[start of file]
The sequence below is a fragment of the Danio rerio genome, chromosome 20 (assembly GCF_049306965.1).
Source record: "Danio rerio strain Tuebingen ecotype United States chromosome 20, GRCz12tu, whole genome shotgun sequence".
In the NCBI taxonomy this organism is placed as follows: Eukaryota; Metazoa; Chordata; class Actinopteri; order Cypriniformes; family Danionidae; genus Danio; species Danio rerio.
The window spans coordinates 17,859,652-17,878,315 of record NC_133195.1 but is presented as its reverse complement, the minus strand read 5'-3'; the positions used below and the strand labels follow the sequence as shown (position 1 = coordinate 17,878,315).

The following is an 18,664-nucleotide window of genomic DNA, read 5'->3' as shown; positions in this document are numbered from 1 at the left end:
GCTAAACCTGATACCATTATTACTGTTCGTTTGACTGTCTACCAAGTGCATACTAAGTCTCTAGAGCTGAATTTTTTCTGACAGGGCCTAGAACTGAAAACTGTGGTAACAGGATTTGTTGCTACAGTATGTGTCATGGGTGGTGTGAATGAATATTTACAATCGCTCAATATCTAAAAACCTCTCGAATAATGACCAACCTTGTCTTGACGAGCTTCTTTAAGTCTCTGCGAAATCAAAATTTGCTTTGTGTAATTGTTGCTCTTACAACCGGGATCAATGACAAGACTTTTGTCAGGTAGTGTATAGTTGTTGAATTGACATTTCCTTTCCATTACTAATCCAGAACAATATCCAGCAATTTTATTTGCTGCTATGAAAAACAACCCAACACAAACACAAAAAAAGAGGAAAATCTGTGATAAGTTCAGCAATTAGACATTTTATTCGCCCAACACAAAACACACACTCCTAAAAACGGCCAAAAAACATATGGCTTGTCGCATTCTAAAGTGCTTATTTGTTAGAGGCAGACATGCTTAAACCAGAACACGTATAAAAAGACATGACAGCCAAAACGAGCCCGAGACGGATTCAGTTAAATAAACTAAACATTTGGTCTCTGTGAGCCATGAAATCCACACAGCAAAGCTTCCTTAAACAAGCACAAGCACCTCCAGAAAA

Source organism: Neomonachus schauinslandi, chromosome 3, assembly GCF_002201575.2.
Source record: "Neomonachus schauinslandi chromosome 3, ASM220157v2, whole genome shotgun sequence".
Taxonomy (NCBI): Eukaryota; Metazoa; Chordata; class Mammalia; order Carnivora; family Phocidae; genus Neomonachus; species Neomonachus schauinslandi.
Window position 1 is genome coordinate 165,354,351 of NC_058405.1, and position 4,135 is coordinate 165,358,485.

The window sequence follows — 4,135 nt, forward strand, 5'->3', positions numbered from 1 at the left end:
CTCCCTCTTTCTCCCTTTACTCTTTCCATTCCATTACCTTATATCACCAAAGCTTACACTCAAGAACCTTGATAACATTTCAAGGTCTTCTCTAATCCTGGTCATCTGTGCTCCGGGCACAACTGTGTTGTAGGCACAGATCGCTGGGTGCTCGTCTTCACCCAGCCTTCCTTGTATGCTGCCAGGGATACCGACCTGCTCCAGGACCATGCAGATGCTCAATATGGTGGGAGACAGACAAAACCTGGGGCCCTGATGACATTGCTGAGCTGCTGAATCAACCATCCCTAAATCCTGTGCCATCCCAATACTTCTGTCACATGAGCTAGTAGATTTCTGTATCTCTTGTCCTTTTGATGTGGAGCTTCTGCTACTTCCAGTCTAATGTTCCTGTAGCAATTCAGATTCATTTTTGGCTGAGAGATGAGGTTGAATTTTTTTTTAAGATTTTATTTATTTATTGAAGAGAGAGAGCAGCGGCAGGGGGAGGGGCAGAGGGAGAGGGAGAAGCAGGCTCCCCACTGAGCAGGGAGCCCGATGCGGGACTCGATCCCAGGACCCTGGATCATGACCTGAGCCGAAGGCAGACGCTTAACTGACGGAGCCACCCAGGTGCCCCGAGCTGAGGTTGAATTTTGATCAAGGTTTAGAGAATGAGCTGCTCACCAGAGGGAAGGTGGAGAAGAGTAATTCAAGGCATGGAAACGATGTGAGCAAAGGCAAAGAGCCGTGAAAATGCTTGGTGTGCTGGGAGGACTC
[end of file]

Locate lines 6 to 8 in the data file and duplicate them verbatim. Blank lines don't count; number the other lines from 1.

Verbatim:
GCTAAACCTGATACCATTATTACTGTTCGTTTGACTGTCTACCAAGTGCATACTAAGTCTCTAGAGCTGAATTTTTTCTGACAGGGCCTAGAACTGAAAACTGTGGTAACAGGATTTGTTGCTACAGTATGTGTCATGGGTGGTGTGAATGAATATTTACAATCGCTCAATATCTAAAAACCTCTCGAATAATGACCAACCTTGTCTTGACGAGCTTCTTTAAGTCTCTGCGAAATCAAAATTTGCTTTGTGTAATTGTTGCTCTTACAACCGGGATCAATGACAAGACTTTTGTCAGGTAGTGTATAGTTGTTGAATTGACATTTCCTTTCCATTACTAATCCAGAACAATATCCAGCAATTTTATTTGCTGCTATGAAAAACAACCCAACACAAACACAAAAAAAGAGGAAAATCTGTGATAAGTTCAGCAATTAGACATTTTATTCGCCCAACACAAAACACACACTCCTAAAAACGGCCAAAAAACATATGGCTTGTCGCATTCTAAAGTGCTTATTTGTTAGAGGCAGACATGCTTAAACCAGAACACGTATAAAAAGACATGACAGCCAAAACGAGCCCGAGACGGATTCAGTTAAATAAACTAAACATTTGGTCTCTGTGAGCCATGAAATCCACACAGCAAAGCTTCCTTAAACAAGCACAAGCACCTCCAGAAAA

Source organism: Neomonachus schauinslandi, chromosome 3, assembly GCF_002201575.2.
Source record: "Neomonachus schauinslandi chromosome 3, ASM220157v2, whole genome shotgun sequence".